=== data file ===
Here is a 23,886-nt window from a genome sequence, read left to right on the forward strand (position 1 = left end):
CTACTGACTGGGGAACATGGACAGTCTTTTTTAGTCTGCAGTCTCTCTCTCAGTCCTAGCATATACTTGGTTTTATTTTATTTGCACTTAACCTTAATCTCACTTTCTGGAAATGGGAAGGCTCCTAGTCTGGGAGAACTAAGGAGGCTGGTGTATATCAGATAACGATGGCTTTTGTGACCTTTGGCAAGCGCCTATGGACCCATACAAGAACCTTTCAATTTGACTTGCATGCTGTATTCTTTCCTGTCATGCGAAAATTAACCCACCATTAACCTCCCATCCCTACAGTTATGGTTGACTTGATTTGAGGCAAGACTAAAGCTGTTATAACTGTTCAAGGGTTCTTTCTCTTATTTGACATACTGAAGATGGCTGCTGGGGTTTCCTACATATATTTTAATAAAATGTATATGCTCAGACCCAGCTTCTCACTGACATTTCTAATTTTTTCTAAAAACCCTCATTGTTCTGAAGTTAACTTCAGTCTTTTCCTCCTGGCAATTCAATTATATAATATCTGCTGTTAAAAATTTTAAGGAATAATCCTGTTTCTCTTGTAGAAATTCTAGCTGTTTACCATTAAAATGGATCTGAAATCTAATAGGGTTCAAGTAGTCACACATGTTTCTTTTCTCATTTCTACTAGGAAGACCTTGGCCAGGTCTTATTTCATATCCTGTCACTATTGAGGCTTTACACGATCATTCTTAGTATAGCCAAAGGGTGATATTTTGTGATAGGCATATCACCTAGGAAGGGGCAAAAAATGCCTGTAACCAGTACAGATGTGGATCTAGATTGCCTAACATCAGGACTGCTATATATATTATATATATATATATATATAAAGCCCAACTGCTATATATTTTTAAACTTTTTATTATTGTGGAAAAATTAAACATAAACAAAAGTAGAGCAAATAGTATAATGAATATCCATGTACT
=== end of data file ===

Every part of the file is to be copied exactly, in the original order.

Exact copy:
Here is a 23,886-nt window from a genome sequence, read left to right on the forward strand (position 1 = left end):
CTACTGACTGGGGAACATGGACAGTCTTTTTTAGTCTGCAGTCTCTCTCTCAGTCCTAGCATATACTTGGTTTTATTTTATTTGCACTTAACCTTAATCTCACTTTCTGGAAATGGGAAGGCTCCTAGTCTGGGAGAACTAAGGAGGCTGGTGTATATCAGATAACGATGGCTTTTGTGACCTTTGGCAAGCGCCTATGGACCCATACAAGAACCTTTCAATTTGACTTGCATGCTGTATTCTTTCCTGTCATGCGAAAATTAACCCACCATTAACCTCCCATCCCTACAGTTATGGTTGACTTGATTTGAGGCAAGACTAAAGCTGTTATAACTGTTCAAGGGTTCTTTCTCTTATTTGACATACTGAAGATGGCTGCTGGGGTTTCCTACATATATTTTAATAAAATGTATATGCTCAGACCCAGCTTCTCACTGACATTTCTAATTTTTTCTAAAAACCCTCATTGTTCTGAAGTTAACTTCAGTCTTTTCCTCCTGGCAATTCAATTATATAATATCTGCTGTTAAAAATTTTAAGGAATAATCCTGTTTCTCTTGTAGAAATTCTAGCTGTTTACCATTAAAATGGATCTGAAATCTAATAGGGTTCAAGTAGTCACACATGTTTCTTTTCTCATTTCTACTAGGAAGACCTTGGCCAGGTCTTATTTCATATCCTGTCACTATTGAGGCTTTACACGATCATTCTTAGTATAGCCAAAGGGTGATATTTTGTGATAGGCATATCACCTAGGAAGGGGCAAAAAATGCCTGTAACCAGTACAGATGTGGATCTAGATTGCCTAACATCAGGACTGCTATATATATTATATATATATATATATATAAAGCCCAACTGCTATATATTTTTAAACTTTTTATTATTGTGGAAAAATTAAACATAAACAAAAGTAGAGCAAATAGTATAATGAATATCCATGTACT